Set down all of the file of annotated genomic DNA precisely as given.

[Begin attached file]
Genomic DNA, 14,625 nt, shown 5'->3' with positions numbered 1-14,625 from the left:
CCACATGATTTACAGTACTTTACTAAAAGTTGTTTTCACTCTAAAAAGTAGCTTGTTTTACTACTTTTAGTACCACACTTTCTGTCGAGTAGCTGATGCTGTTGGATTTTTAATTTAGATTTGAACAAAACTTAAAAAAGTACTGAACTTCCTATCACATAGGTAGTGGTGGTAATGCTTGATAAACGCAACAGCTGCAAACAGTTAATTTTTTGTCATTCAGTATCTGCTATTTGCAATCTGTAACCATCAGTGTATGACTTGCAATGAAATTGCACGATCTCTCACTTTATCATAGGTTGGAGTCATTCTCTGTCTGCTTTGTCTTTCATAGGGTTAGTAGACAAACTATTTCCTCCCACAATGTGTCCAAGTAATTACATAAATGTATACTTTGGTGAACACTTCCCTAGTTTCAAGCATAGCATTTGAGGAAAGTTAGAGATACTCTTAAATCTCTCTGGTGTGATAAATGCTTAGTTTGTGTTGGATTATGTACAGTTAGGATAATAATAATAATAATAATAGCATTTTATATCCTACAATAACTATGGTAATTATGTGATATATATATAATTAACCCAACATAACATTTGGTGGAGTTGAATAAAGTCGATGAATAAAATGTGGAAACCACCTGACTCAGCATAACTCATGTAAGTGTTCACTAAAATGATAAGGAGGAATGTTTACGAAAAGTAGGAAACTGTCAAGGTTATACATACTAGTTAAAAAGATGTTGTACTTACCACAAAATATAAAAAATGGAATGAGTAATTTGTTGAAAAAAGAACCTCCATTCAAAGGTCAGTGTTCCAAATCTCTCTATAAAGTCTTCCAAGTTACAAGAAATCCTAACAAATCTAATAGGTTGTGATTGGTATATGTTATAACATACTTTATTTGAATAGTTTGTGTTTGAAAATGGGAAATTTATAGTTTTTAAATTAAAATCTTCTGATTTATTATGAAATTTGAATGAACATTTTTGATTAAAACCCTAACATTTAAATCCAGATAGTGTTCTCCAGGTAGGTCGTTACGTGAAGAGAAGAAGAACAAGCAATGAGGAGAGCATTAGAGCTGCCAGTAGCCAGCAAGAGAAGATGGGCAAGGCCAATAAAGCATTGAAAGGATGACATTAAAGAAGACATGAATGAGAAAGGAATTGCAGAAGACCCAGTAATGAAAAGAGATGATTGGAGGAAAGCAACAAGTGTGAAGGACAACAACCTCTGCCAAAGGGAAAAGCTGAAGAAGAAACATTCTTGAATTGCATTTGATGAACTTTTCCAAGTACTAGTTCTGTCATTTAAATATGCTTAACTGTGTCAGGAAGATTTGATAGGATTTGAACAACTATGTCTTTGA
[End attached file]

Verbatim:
Genomic DNA, 14,625 nt, shown 5'->3' with positions numbered 1-14,625 from the left:
CCACATGATTTACAGTACTTTACTAAAAGTTGTTTTCACTCTAAAAAGTAGCTTGTTTTACTACTTTTAGTACCACACTTTCTGTCGAGTAGCTGATGCTGTTGGATTTTTAATTTAGATTTGAACAAAACTTAAAAAAGTACTGAACTTCCTATCACATAGGTAGTGGTGGTAATGCTTGATAAACGCAACAGCTGCAAACAGTTAATTTTTTGTCATTCAGTATCTGCTATTTGCAATCTGTAACCATCAGTGTATGACTTGCAATGAAATTGCACGATCTCTCACTTTATCATAGGTTGGAGTCATTCTCTGTCTGCTTTGTCTTTCATAGGGTTAGTAGACAAACTATTTCCTCCCACAATGTGTCCAAGTAATTACATAAATGTATACTTTGGTGAACACTTCCCTAGTTTCAAGCATAGCATTTGAGGAAAGTTAGAGATACTCTTAAATCTCTCTGGTGTGATAAATGCTTAGTTTGTGTTGGATTATGTACAGTTAGGATAATAATAATAATAATAATAGCATTTTATATCCTACAATAACTATGGTAATTATGTGATATATATATAATTAACCCAACATAACATTTGGTGGAGTTGAATAAAGTCGATGAATAAAATGTGGAAACCACCTGACTCAGCATAACTCATGTAAGTGTTCACTAAAATGATAAGGAGGAATGTTTACGAAAAGTAGGAAACTGTCAAGGTTATACATACTAGTTAAAAAGATGTTGTACTTACCACAAAATATAAAAAATGGAATGAGTAATTTGTTGAAAAAAGAACCTCCATTCAAAGGTCAGTGTTCCAAATCTCTCTATAAAGTCTTCCAAGTTACAAGAAATCCTAACAAATCTAATAGGTTGTGATTGGTATATGTTATAACATACTTTATTTGAATAGTTTGTGTTTGAAAATGGGAAATTTATAGTTTTTAAATTAAAATCTTCTGATTTATTATGAAATTTGAATGAACATTTTTGATTAAAACCCTAACATTTAAATCCAGATAGTGTTCTCCAGGTAGGTCGTTACGTGAAGAGAAGAAGAACAAGCAATGAGGAGAGCATTAGAGCTGCCAGTAGCCAGCAAGAGAAGATGGGCAAGGCCAATAAAGCATTGAAAGGATGACATTAAAGAAGACATGAATGAGAAAGGAATTGCAGAAGACCCAGTAATGAAAAGAGATGATTGGAGGAAAGCAACAAGTGTGAAGGACAACAACCTCTGCCAAAGGGAAAAGCTGAAGAAGAAACATTCTTGAATTGCATTTGATGAACTTTTCCAAGTACTAGTTCTGTCATTTAAATATGCTTAACTGTGTCAGGAAGATTTGATAGGATTTGAACAACTATGTCTTTGA